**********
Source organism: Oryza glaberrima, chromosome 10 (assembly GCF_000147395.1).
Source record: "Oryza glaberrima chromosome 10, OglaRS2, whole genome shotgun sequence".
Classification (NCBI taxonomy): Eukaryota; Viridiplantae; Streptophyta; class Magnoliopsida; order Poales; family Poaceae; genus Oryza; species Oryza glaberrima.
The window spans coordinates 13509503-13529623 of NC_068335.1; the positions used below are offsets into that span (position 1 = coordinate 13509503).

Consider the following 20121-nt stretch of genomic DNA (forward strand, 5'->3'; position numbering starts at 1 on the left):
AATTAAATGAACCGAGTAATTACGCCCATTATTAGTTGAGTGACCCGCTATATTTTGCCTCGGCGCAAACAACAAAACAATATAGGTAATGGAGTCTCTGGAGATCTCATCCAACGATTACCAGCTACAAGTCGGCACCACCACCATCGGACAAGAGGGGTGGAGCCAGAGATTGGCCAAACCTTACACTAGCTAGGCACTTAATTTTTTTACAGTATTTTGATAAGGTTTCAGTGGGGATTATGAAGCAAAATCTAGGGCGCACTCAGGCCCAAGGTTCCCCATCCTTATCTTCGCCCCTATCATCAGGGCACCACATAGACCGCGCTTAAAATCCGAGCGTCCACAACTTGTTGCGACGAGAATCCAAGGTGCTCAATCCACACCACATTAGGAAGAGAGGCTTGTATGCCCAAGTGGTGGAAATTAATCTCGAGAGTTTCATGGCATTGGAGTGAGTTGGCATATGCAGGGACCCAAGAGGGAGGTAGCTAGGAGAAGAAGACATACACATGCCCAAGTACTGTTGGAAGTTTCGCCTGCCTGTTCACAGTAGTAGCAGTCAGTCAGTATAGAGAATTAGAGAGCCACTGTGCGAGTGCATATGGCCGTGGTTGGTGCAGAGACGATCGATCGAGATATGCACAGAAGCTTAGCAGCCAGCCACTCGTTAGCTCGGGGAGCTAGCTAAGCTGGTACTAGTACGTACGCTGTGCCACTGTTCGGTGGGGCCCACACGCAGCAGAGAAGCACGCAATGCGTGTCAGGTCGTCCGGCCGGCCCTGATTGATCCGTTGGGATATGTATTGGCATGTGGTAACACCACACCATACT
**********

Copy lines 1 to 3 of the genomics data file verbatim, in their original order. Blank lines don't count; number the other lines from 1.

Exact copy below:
Source organism: Oryza glaberrima, chromosome 10 (assembly GCF_000147395.1).
Source record: "Oryza glaberrima chromosome 10, OglaRS2, whole genome shotgun sequence".
Classification (NCBI taxonomy): Eukaryota; Viridiplantae; Streptophyta; class Magnoliopsida; order Poales; family Poaceae; genus Oryza; species Oryza glaberrima.